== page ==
60 Powell “The African Union's emerging peace and security regime”, above at note 25 at 7.

61 A More Secure World: Our Shared Responsibility: Report of the High-Level Panel on Threats, Challenges and Change (2005, United Nations).

62 Id at para 201.

63 Id at para 203.

64 UN General Assembly, 2005 World Summit Outcome: UN doc A/60/L.1 (15 September 2005).

65 A More Secure World, above at note 61 at para 135.

66 CERD/C/67/1 14 October 2005.

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71 UN News Centre press release: “Secretary General appoints special adviser to focus on responsibility to protect” (21 February 2008, UN News Centre), available at: <http://www.un.org/apps/news/story.asp?NewsID=25702&Cr=ki-moon&Cr1> (last accessed 16 April 2008).

72 Press release: “Launch of new global centre against mass atrocity crimes” (14 February 2008, The Global Centre for the Responsibility to Protect).

73 Including Australia, Belgium, Canada, the Netherlands, Norway, Rwanda, the UK, the John D and Catherine T MacArthur Foundation, and the Open Society Institute.

74 See further Project Ploughshares Responsibility to Protect, above at note 8.

75 Kindiki, KThe normative and institutional framework of the African Union relating to the protection of human rights and the maintenance of international peace and security: A critical appraisal” (2003) 3 African Human Rights Law Journal 97 at 98.

76 Various processes in the latter part of the 1990s led to NEPAD. Firstly, the OAU adopted the Millennium Africa Recovery Plan (MAP). Later MAP became part of the New African Initiative which became NEPAD.

77 “Declaration on a Framework for an OAU Response to Unconstitutional Changes in Government” (36th ordinary session of heads of state and government of the OAU, Lomé, Togo, 10–12 July 2000) AHG/Decl 5 (XXXVI).

78 See Kioko, BThe right of intervention under the African Union's Constitutive Act: From non-interference to non-intervention” (2003) 85 International Review of the Red Cross 821 at 852.

79 See further Muyangwa, M and Vogt, MAAn Assessment of the OAU Mechanism for Conflict Prevention, Management and Resolution, 1993–2000 (2002, International Peace Academy).

80 AU Constitutive Act, art 3(a).

81 Id, art 4(a).

82 Id, art 4(i).

83 Id, art 4(f).

84 Id, art 4(b).

85 Id, art 4(e).

86 Id, art 4(o).

87 Id, art 4(p).

88 Id, art 3(5).

89 Id, art 4(m).

90 Id, art 4(l).

91 Id, art 4(n).

92 Id, art 4(j).

93 Id, art 4(g).

94 Id, art 4(h).

95 See Baimu, E and Sturman, KAmendment to the African Union's right to intervene: A shift from human security to regime security?” (2003) 12/2 African Security Review 37.

96 Adopted by the 1st extraordinary session of the AU Assembly in Addis Ababa, Ethiopia on 3 February 2003 and by the 2nd ordinary session of the AU Assembly in Maputo, Mozambique on 11 July 2003.

97 See Baimu and Sturman “Amendment to the African Union's right”, above at note 95 at 37.

98 See note 37 above.

99 World Summit Outcome, above at note 64 at para 139.

100 ACHPR/Res.117 (XXXXII) 07: resolution on strengthening the responsibility to protect in Africa (42nd ordinary session held in Brazzaville, DRC, 15–28 November 2007).

101 Ibid.

102 Berman, EAfrican regional organisations’ peace operations: Developments and challenges” (2002) 11/4 African Security Review 33 at 34.

103 See for example Jackson, RThe dangers of regionalising international conflict management: The African experience” (2002) 52/1 Political Science 41.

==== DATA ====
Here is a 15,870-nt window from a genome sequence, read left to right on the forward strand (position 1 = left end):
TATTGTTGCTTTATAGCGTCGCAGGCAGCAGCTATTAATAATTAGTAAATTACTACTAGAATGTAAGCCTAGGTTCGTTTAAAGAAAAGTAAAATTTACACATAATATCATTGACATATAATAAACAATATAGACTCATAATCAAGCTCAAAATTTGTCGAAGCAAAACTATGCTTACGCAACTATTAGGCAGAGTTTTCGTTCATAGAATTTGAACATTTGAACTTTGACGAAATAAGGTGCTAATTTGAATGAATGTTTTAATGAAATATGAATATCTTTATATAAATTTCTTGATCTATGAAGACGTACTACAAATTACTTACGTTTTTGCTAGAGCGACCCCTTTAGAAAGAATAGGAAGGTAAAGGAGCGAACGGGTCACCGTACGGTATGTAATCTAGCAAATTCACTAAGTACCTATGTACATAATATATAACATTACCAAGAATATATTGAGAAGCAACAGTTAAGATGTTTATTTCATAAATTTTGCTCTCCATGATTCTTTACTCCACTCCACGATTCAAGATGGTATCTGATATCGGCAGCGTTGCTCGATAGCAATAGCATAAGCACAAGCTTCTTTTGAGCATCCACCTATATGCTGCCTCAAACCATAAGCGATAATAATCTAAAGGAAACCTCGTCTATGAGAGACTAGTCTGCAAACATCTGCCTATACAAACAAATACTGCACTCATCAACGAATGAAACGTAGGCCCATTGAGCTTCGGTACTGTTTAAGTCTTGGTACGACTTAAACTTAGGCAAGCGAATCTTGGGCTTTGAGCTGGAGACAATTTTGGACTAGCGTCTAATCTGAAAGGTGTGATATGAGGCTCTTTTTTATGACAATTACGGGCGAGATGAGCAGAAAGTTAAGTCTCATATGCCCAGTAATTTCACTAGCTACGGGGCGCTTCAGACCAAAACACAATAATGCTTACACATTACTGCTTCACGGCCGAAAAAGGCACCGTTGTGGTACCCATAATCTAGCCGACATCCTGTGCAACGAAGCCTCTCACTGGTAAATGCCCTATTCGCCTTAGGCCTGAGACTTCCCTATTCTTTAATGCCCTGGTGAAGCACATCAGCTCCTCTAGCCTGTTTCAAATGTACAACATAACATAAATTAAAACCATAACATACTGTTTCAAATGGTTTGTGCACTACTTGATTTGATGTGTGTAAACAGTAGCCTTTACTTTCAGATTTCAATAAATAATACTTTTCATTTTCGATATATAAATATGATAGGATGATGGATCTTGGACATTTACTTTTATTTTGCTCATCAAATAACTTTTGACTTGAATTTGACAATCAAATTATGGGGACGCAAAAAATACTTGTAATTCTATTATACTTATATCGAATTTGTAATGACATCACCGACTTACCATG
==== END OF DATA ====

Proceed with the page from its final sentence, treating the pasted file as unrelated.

104 BF Franke “In defence of regional peace operations in Africa” (26 February 2006) available at: <http://jha.ac/articles/a185.pdf> (last accessed 16 April 2008).

105 S Mbogo “African peacekeeping force development continues despite funding challenges” (2006) World Politics Watch, available at: <http://www.worldpoliticsreview.com/Article.aspx?id=429> (last accessed 16 April 2008).

106 Berman, E and Sams, KPeacekeeping in Africa: Capabilities and Culpabilities (2000, UN Institute for Disarmament Research) at 113.

107 African Peer Review Mechanism APRM Base Document, available at: <http://www.uneca.org/aprm/Documents/APRM%20Base%20Document.pdf> (last accessed 17 April 2008). 27 states have acceded to this mechanism and five have already been through the process. See further Overview Paper on The Role of the APRM in Strengthening Governance in Africa: Opportunities and Constraints in Implementation (2007 UN Office of the Special Adviser on Africa).

108 See further Lloyd, A and Murray, RInstitutions with responsibility for human rights protection under the African Union” (2004) 48/2 Journal of African Law 165.

109 Report on the Elaboration of a Framework Document on Post-Conflict Reconstruction and Development (2006, AU Executive Council) at 3.

110 AU Protocol Establishing the Peace and Security Council, art 2.

111 Id, art 2.

112 Id, art 7(h).

113 Id, art 7(i).

114 Id, art 7(n).

115 Id, art 7(j).

116 Id, art 7(k).

117 Id, art 7(m).

118 Id, art 7(g).

119 Id, art 7(f).

120 Id, art 7(o).

121 Id, art 7(p).

122 Id, art 7(r).

123 Id, art 20.

124 Quoted in Powell “The African Union's emerging peace and security regime”, above at note 25 at 1.

125 Res 1545, S/Res/1545 (2004), 21 May 2004. See Holt, VK and Shanahan, MKAfrican Capacity-Building for Peace Operations: UN Collaboration with the African Union and ECOWAS (2005, Stimson Center) at 49.

126 AU press release: “The chairperson of the Commission of the African Union (AU) expresses his concern over the events in Mauritania” (3 August 2005, African Union).

127 Peace and Security Council press release: PSC/PR/Stat.(XXXVI)-(ii) “Statement” (2005, African Union).

128 See further Guicherd, CThe AU in Sudan: Lessons for the African Standby Force (2007, International Peace Academy).

129 Murithi, TThe African Union's evolving role in peace operations: The African Union Mission in Burundi, the African Union Mission in Sudan and the African Union Mission in Somalia” (2008) 17/1 African Security Review 70 at 80.

130 Murithi, TThe responsibility to protect, as enshrined in article 4 of the Constitutive Act of the African Union” (2007) 16/3 African Security Review 14.